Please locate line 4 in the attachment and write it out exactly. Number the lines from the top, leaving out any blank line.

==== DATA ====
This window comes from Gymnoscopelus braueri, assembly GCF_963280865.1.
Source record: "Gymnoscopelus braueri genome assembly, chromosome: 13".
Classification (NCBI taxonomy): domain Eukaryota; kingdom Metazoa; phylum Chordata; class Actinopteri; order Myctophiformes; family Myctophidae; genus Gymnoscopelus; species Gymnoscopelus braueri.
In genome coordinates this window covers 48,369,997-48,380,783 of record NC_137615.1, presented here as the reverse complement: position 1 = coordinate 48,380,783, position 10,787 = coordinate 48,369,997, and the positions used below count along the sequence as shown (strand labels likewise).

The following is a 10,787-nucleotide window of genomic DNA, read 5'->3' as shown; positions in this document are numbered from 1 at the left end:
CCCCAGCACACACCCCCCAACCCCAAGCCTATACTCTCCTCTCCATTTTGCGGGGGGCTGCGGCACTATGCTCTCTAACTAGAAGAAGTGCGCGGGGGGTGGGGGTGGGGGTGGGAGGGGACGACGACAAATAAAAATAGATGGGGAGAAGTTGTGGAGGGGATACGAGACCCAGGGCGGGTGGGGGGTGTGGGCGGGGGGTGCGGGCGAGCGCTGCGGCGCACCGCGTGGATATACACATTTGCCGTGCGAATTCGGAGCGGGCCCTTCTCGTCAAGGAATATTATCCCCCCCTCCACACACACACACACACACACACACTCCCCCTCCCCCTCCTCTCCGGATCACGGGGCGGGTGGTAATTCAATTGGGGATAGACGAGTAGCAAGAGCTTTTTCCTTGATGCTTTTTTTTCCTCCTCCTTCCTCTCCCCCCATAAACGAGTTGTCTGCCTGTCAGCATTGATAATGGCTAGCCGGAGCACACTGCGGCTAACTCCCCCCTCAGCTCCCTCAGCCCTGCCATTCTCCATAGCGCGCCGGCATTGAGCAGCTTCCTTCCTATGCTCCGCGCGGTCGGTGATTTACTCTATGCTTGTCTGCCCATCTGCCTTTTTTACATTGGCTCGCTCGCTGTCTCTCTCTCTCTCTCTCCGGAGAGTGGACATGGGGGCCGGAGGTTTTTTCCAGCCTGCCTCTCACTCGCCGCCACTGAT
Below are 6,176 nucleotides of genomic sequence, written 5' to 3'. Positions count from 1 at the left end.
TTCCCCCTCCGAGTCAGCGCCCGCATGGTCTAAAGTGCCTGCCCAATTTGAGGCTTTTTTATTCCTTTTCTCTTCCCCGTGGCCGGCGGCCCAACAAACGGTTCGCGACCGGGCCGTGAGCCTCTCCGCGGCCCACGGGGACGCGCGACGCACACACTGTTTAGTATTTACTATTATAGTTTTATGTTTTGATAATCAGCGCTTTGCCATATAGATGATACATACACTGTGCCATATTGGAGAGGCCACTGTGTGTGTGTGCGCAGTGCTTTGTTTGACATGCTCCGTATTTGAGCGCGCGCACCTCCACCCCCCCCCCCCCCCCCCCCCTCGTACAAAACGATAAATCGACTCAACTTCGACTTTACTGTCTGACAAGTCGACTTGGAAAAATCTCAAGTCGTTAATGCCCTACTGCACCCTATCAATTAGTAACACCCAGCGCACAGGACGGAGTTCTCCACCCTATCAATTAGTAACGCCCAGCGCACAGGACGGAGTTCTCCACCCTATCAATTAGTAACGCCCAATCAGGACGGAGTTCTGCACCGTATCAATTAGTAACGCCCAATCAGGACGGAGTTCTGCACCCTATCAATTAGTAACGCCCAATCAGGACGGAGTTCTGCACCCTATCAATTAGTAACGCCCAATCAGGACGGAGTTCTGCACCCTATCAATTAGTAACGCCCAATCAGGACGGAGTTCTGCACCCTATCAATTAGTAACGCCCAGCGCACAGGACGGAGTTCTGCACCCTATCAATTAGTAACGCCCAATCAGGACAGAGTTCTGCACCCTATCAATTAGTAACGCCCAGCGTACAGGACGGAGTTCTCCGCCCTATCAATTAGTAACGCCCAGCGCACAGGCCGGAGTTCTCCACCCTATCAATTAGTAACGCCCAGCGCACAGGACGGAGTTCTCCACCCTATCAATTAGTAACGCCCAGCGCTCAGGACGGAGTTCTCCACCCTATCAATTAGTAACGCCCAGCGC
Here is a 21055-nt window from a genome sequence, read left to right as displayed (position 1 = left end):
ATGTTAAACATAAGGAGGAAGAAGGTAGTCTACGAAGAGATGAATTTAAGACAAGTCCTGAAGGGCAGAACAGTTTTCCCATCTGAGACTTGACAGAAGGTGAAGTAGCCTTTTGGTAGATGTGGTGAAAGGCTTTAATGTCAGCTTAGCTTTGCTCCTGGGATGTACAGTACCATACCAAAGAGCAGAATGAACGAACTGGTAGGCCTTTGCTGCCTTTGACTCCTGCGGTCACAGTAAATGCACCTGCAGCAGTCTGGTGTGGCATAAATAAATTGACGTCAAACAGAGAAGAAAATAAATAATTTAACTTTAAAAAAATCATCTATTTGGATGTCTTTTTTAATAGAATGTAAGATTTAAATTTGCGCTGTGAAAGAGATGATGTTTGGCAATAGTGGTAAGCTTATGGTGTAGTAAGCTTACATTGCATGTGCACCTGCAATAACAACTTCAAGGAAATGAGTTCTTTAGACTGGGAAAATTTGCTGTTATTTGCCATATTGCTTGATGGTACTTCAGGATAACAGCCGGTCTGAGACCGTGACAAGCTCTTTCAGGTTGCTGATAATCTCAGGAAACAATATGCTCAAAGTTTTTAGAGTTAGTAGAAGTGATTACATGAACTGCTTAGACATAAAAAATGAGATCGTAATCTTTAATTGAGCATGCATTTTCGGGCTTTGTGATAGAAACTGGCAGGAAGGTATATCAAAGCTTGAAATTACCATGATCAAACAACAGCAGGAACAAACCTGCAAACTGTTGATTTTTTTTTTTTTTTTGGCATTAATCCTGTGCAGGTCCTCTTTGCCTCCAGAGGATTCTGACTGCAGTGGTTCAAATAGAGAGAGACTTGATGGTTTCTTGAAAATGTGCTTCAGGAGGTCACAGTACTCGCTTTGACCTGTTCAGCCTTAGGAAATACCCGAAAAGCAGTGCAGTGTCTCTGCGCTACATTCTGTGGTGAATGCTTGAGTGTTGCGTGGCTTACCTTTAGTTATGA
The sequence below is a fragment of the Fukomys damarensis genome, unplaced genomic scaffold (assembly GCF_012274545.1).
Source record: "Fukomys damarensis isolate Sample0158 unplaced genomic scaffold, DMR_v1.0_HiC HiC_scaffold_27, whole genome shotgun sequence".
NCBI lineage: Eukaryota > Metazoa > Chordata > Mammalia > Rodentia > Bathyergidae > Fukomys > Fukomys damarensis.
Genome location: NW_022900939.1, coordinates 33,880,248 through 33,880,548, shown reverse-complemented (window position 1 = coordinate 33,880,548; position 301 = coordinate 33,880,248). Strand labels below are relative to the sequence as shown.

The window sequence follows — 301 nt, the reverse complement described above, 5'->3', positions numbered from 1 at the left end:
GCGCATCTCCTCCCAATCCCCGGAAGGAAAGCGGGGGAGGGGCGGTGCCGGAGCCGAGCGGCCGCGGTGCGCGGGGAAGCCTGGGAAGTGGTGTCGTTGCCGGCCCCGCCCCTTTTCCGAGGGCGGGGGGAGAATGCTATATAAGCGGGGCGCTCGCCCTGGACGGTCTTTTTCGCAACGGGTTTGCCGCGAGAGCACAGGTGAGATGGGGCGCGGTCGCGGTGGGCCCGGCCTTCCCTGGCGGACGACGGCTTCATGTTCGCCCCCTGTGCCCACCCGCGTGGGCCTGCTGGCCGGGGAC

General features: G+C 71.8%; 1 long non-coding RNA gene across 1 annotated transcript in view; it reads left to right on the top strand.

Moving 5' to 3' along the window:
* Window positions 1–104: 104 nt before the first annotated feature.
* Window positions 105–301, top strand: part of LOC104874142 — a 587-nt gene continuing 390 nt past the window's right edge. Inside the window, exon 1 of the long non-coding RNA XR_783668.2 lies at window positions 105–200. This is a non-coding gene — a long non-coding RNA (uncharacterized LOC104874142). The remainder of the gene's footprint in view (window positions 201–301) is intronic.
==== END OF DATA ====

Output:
In genome coordinates this window covers 48,369,997-48,380,783 of record NC_137615.1, presented here as the reverse complement: position 1 = coordinate 48,380,783, position 10,787 = coordinate 48,369,997, and the positions used below count along the sequence as shown (strand labels likewise).